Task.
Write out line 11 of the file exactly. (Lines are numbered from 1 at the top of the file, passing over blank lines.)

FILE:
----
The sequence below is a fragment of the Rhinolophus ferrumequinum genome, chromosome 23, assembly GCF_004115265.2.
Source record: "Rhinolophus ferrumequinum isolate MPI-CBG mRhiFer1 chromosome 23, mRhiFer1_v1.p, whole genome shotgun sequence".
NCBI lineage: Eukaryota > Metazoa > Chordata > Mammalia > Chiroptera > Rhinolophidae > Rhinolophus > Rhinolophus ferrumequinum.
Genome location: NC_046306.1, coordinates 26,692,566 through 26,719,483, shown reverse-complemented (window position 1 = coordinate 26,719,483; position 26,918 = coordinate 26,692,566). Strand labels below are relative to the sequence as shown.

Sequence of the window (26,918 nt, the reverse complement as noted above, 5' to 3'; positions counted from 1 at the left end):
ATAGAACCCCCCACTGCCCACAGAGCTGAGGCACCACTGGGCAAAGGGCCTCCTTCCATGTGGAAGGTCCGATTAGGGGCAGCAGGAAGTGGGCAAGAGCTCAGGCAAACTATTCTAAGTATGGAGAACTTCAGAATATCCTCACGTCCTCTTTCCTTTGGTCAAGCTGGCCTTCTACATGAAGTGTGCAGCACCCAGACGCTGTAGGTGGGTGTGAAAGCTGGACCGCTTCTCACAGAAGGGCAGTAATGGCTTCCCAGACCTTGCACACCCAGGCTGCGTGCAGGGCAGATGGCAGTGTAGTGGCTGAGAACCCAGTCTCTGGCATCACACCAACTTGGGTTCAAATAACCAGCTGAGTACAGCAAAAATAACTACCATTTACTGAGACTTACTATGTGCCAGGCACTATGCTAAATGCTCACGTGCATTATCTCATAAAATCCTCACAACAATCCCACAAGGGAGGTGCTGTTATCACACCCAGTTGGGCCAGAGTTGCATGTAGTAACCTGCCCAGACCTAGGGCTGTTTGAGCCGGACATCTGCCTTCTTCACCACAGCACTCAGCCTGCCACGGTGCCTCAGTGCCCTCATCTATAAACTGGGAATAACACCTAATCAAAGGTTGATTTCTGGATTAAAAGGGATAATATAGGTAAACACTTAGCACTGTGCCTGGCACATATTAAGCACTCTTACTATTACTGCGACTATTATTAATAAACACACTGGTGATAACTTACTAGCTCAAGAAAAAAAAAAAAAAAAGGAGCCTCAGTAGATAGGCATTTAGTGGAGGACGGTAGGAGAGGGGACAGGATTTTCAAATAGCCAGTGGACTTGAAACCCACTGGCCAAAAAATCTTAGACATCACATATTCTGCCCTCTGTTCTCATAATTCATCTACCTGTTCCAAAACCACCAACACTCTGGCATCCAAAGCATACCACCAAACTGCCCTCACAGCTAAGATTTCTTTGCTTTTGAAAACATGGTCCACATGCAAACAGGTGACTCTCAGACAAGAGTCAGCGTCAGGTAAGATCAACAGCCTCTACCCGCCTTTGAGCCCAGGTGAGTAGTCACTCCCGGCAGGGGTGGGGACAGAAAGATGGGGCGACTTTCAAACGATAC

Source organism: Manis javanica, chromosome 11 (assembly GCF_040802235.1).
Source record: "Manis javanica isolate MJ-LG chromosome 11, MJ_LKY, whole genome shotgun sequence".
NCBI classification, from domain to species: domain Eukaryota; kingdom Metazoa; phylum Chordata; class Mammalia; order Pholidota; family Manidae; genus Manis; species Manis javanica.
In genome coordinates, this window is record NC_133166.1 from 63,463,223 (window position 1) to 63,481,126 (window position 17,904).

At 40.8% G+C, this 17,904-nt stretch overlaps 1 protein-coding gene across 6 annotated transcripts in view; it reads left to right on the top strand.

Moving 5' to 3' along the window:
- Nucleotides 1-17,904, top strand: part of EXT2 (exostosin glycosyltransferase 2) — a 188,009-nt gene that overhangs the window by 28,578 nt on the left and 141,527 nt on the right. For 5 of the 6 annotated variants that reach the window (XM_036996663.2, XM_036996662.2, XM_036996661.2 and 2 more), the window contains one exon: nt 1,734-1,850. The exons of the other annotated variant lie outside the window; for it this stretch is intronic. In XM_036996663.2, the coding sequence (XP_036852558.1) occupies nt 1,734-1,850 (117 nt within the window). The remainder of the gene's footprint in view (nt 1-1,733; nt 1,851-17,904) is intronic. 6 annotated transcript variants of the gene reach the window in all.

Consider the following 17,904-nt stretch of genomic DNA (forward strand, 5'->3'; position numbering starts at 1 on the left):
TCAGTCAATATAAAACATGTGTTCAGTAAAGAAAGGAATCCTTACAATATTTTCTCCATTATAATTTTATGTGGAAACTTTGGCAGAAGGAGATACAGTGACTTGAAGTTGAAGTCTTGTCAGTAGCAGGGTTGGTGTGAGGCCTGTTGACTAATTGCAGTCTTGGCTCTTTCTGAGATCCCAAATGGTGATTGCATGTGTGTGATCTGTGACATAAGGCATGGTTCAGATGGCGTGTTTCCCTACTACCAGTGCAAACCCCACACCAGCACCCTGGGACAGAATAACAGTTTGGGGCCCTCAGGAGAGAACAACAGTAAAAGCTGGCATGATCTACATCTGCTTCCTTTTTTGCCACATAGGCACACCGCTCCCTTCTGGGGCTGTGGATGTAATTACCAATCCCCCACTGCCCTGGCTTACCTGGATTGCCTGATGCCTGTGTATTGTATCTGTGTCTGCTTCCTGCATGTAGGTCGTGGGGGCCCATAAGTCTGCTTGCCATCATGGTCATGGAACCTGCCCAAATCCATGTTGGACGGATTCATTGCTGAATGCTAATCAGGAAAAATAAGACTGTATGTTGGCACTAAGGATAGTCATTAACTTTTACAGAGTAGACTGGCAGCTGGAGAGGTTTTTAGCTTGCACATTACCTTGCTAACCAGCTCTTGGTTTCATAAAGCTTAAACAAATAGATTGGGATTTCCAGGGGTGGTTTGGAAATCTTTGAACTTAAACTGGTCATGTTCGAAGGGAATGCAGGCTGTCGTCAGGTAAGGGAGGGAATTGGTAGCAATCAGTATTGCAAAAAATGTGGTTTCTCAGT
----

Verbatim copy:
At 40.8% G+C, this 17,904-nt stretch overlaps 1 protein-coding gene across 6 annotated transcripts in view; it reads left to right on the top strand.